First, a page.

the patient spider catches its prey

Lately I feel I’ve been tested by the ever-so-elusive quality of patience. Over the last year I have felt this yearning desire and readiness for some personal and professional moves to occur. More concretely, I have a dream to live and work in Latin America, and I have felt the pull for a few years. I’ve even identified a specific opportunity and thoughtfully presented a proposal to realize my aspirations with absolute certainty it would transpire, and then I suffered the emotional blow when it did not. The reason: the timing was not quite right. In the moment, of course I felt the sting of disappointment and “woe is me.” My dramatic, ego-driven thought was that if it didn’t happen on my timeline, there would never be another chance.

I’m starting to learn that patience truly is a virtue, however. Last weekend I marveled as I watched an equestrian friend of mine prepare for a horseback ride. We were in the North Georgia Mountains and she invited me to accompany her; as I followed her to the barn where she had her horses boarded, I expected that we would simply hop on the horses and go. Little did I know the elaborate and time-consuming process that would follow: from preparing the trailers (we were not in fact “hopping on”, but rather driving the horses in trailers to the trail where we would later ride), to wrangling the horses from the pasture, to brushing them, cleaning out their hooves, then wrangling them again into the trailers…and all this before even saddling them up. The whole preparation process took about 2 hours – which was longer than our ride itself. I admired the patience this must require on my friends’ part. When I mentioned it, she responded just how much she enjoyed being with the horses. The preparation and “clean up,” so to speak, was as much a joy as the ride itself.

For me, this revelation was stunning, yet inspiring. As long as I can remember, I have been someone who hurries through life, always thinking about the end result of what I’m doing and the next task to complete. Admittedly, I am missing out on so much beauty in the now. Perhaps that’s what both attracts me and simultaneously drives me crazy about traveling to two of my favorite countries – Spain and Argentina. I’ve spent an extensive amount of time as a student and professional in both places, so I’ve had the opportunity to observe and live the cultural differences with respect to time and patience. But it wasn’t until I was reading about culture the other day that I saw these differences defined in black and white. In their work entitled Riding the Waves of Culture, social scientists and authors Dr. Fons Trompenaars and Dr. Charles Hampden-Turner present “dilemmas” or alternatives that illustrate the essential tensions between cultures.  “Sequential cultures” like the U.S. and Japan see time as a linear progress and an important part of life. Planning, keeping appointments, and making productive use of time are highly valued. The future is more important than the past. “Synchronic cultures”, on the other hand, see time as large enough to accommodate multiple activities simultaneously. They can also accommodate delays if a change in schedule is necessary to support a relationship. The past and present are equally if not more important than the future. Spain and Argentina are definitely the latter, which is evidenced by a mere stop at almost any restaurant in either country. Often you have to stand up and chase the waiter down to bring you more bread, wine, or the check at the end of the meal.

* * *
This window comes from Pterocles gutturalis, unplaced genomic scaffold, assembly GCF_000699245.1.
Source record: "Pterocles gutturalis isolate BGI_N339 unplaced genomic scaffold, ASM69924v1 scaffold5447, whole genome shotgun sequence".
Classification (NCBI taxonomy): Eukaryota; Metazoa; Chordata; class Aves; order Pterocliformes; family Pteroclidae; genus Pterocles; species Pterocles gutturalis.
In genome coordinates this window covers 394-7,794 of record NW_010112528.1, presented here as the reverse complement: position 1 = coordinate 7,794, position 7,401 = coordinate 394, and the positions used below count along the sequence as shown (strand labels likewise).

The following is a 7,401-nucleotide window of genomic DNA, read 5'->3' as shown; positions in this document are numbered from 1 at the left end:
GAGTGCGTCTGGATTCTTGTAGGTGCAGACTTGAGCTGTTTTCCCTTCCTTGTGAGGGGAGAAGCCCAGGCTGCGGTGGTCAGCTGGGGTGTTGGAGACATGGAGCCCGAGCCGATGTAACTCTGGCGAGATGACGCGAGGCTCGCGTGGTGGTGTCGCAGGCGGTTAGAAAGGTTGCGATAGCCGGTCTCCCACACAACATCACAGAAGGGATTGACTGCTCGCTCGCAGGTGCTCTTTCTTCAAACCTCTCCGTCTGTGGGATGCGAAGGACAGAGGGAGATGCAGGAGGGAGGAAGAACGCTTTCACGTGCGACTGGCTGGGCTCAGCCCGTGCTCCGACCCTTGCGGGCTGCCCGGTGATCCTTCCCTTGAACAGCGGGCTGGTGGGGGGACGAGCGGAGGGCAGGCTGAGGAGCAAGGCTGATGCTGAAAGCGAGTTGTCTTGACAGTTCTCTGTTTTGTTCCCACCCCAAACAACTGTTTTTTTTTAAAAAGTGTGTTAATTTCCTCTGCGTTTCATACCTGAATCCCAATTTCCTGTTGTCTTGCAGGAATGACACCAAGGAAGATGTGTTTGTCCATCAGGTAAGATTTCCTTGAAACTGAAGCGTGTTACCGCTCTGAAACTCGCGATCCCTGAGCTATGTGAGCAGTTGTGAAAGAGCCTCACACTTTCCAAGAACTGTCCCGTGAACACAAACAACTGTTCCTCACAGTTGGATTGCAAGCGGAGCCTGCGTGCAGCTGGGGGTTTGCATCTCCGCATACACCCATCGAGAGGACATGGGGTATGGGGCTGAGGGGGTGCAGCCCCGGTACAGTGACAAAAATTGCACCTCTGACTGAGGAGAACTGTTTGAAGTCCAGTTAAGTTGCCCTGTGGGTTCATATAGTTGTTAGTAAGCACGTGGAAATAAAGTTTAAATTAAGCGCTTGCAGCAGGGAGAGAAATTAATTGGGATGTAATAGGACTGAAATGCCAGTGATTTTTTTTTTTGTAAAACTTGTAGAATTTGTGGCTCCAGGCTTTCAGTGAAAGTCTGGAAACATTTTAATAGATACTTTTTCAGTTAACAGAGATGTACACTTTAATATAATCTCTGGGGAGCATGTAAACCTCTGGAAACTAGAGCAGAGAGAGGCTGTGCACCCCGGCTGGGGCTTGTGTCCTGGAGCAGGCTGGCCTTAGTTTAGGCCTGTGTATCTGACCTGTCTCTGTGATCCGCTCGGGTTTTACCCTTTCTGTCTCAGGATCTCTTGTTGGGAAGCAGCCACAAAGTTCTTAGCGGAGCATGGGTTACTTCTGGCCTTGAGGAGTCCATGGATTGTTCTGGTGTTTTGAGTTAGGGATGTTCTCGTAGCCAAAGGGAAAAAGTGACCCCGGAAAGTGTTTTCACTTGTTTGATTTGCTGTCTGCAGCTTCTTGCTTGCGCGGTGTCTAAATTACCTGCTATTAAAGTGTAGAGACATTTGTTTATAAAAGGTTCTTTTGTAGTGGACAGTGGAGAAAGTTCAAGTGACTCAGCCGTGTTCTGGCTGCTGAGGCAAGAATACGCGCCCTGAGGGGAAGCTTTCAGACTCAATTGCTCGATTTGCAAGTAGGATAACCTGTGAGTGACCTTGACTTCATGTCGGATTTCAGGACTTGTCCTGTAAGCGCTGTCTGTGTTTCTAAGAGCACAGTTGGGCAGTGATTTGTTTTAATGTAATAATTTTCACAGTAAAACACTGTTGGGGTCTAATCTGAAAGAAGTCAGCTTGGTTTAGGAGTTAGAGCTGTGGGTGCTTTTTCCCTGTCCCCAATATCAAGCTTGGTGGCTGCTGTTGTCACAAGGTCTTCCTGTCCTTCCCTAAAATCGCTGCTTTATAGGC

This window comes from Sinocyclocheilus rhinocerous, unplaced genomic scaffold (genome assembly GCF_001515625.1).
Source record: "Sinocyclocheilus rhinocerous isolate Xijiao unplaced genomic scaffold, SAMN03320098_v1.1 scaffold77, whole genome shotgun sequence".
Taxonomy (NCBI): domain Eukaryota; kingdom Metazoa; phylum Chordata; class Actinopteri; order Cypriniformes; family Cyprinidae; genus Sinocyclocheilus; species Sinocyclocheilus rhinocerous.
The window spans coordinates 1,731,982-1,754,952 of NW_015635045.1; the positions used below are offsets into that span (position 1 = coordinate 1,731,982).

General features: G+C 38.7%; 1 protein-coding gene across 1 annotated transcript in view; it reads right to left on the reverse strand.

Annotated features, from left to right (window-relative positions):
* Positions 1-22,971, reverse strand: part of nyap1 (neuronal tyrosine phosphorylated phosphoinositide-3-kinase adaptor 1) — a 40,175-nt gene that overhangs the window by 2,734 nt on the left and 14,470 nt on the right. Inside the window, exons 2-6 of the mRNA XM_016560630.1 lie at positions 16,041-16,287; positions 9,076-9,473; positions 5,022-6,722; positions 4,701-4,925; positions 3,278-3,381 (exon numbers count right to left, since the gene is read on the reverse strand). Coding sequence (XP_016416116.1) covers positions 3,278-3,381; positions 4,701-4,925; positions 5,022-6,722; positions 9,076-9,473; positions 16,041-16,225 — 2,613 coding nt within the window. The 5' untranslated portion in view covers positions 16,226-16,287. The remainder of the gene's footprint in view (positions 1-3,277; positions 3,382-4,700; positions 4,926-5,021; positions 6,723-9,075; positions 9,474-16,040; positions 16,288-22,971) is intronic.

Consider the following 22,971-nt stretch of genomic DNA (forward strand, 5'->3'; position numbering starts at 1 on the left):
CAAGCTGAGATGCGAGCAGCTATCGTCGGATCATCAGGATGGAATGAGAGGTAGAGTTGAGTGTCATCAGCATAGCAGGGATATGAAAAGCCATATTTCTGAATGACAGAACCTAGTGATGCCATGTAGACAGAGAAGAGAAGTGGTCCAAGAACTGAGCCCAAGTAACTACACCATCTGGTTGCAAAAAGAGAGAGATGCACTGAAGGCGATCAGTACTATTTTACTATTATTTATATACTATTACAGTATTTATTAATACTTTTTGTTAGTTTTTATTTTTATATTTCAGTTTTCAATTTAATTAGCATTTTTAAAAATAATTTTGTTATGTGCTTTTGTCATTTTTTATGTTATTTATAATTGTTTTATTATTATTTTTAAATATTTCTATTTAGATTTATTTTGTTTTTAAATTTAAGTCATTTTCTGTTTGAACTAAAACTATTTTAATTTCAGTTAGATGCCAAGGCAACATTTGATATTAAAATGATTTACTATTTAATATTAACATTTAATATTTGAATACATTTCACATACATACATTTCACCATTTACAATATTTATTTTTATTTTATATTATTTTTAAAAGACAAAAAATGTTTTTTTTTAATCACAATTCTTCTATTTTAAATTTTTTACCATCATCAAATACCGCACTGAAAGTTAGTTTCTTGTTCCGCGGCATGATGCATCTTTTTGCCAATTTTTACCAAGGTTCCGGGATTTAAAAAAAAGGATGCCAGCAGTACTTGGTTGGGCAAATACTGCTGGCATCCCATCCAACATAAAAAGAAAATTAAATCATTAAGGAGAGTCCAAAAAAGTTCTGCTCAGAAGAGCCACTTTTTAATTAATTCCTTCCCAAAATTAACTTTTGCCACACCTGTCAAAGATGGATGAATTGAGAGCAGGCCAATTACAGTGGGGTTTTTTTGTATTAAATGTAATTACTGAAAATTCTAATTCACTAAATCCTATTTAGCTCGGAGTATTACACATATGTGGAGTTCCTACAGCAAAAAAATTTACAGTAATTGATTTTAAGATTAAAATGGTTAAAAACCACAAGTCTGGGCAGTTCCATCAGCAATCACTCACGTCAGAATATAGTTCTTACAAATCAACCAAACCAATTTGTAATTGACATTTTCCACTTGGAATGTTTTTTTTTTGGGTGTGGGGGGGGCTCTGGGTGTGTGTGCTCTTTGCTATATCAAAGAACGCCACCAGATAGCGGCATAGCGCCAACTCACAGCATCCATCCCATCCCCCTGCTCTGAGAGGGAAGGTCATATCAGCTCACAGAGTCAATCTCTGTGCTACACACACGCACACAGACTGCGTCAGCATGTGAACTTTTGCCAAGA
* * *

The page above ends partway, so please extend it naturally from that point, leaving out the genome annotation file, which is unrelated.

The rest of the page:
As much as this irritates me, maybe that is what subconsciously attracts me to the Latin culture. I admire the beauty of how they truly live in the present moment. They aren’t thinking about getting the check because they are so immersed in the food, company and conversation. This innate patience is a quality I myself have been trying to cultivate over the last year through a yoga and meditation practice. In meditation I often catch my mind wandering to the clock or the items on my to-do list (or the content of my next blog post!) and have to remind myself to just breathe into the present moment. Just last week, in fact, my yoga teacher was reinforcing the importance of consciously moving through the poses: how yoga is not about the end result (the pose), but it’s about how we get there. The practice has made me focus more on the present and also be more patient with myself as I am humbled by the physical and mental challenge. Yet, the joy I have experienced when I do finally accomplish a certain “milestone” pose like crow or an unassisted headstand is profoundly rewarding.

Paulo Coelho, the famous Brazilian author, said that patience is so important because it makes us pay attention, which became profoundly evident last weekend as I was observing my friend preparing the horses for our ride. As I was leaning against a fence near the barn, I noticed a large and intricately woven spider web. The spider itself was tucked up in the corner under the lip of the barn roof, patiently waiting for its prey. The image of the spider and the web struck me. As I personally struggle with the line between patience and complacency, when to take action and when to wait, I was moved by the lesson of the spider. You have to put in the work – to weave the web of your dreams and aspirations – but then have the patience and trust to wait for the outcome to manifest. And when it does, rest assured that it is in the perfect time with adequate preparation to feed on the sustenance of your soul.

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